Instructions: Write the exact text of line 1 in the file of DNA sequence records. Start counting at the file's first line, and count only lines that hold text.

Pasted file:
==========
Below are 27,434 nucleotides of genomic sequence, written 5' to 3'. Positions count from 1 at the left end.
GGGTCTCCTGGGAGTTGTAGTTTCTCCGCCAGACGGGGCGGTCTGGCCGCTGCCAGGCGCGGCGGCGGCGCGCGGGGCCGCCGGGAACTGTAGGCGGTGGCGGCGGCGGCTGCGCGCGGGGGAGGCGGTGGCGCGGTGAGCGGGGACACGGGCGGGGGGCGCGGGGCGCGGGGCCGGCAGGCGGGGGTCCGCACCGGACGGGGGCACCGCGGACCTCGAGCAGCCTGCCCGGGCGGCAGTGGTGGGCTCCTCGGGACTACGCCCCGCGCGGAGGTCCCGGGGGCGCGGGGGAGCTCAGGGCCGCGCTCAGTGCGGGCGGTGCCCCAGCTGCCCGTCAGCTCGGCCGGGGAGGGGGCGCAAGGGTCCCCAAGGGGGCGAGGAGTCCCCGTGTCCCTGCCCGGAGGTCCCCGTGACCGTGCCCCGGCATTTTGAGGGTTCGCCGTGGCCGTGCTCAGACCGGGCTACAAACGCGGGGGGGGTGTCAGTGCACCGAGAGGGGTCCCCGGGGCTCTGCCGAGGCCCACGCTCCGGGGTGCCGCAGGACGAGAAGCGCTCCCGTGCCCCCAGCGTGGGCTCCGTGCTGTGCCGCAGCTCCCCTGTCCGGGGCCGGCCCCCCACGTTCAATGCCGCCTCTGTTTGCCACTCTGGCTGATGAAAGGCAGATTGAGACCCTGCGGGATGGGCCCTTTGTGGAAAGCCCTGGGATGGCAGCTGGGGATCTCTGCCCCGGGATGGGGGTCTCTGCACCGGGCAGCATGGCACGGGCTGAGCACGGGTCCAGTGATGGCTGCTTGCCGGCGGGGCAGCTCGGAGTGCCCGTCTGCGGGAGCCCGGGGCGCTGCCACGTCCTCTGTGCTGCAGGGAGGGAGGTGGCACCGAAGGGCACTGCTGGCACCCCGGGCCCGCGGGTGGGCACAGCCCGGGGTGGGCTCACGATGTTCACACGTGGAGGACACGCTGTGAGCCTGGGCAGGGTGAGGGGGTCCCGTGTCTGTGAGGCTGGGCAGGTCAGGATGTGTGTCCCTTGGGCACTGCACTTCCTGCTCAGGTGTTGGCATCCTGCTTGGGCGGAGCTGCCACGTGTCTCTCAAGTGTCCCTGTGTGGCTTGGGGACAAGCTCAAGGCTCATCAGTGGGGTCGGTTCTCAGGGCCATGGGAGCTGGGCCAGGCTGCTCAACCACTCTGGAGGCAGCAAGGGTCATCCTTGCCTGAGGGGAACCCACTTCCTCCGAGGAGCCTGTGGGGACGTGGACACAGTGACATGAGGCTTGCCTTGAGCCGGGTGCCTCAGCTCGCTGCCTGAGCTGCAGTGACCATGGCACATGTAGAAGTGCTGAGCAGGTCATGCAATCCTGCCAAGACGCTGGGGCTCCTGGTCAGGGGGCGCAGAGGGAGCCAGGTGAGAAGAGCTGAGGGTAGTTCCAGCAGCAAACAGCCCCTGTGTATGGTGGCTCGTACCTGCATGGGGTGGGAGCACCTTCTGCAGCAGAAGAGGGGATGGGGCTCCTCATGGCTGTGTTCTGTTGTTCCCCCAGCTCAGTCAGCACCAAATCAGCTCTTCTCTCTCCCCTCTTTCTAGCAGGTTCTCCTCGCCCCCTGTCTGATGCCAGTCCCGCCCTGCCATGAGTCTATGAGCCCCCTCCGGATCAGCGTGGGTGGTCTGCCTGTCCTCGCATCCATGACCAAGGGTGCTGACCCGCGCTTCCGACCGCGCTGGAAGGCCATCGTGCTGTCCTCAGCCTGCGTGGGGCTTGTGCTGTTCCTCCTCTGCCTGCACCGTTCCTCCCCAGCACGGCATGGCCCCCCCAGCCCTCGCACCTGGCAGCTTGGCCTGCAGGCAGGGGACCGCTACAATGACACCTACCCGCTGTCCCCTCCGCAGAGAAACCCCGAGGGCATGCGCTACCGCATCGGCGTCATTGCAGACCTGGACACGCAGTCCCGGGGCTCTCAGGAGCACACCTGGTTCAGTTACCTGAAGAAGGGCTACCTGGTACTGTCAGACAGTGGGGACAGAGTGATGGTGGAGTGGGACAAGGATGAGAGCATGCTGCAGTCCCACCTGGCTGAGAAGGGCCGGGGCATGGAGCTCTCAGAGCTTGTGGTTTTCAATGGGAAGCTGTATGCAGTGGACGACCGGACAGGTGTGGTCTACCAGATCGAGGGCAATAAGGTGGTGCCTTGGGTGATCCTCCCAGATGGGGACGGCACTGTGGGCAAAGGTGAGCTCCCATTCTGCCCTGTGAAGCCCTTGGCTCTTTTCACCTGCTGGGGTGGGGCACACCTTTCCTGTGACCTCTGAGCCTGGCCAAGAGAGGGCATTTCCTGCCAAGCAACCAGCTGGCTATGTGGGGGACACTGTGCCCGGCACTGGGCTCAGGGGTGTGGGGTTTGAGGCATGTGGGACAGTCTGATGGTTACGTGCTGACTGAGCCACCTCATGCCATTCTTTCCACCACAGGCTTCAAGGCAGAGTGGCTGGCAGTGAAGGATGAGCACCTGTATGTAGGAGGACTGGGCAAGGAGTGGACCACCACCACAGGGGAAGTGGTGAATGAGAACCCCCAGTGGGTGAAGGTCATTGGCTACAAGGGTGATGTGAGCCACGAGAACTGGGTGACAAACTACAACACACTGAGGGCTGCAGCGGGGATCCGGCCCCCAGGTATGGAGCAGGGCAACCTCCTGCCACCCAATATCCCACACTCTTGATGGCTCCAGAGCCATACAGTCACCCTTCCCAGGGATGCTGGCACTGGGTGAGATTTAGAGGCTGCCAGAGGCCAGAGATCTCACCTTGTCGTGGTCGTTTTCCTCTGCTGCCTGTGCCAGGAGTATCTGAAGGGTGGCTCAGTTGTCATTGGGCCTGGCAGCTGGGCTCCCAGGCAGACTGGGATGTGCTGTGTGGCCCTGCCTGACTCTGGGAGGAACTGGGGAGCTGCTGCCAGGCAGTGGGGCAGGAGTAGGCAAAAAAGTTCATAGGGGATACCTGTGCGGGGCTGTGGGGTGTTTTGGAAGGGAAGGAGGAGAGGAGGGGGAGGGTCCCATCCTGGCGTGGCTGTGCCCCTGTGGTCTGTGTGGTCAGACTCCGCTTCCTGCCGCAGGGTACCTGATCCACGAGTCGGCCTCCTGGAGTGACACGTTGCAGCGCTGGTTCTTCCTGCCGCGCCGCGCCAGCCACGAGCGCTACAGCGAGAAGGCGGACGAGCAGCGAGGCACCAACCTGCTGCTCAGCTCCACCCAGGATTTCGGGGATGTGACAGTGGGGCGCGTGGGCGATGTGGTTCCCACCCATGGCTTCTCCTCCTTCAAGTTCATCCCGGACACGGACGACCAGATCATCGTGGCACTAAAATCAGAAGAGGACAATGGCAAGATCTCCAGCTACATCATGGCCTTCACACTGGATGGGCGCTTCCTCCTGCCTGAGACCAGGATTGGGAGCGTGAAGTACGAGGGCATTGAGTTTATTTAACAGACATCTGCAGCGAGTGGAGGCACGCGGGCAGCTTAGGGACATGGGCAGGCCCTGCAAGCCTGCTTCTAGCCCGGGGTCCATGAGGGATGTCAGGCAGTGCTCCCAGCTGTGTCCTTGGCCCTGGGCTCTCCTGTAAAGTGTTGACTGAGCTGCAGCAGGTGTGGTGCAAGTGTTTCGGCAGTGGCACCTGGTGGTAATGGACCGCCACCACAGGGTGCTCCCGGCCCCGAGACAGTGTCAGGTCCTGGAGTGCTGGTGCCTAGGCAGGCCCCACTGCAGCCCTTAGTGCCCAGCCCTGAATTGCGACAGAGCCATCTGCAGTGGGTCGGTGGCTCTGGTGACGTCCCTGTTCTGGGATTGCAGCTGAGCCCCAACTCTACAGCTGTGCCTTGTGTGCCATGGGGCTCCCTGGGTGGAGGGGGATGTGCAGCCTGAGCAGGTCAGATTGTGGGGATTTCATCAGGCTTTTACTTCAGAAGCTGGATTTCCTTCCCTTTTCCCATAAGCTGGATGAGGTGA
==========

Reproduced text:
Below are 27,434 nucleotides of genomic sequence, written 5' to 3'. Positions count from 1 at the left end.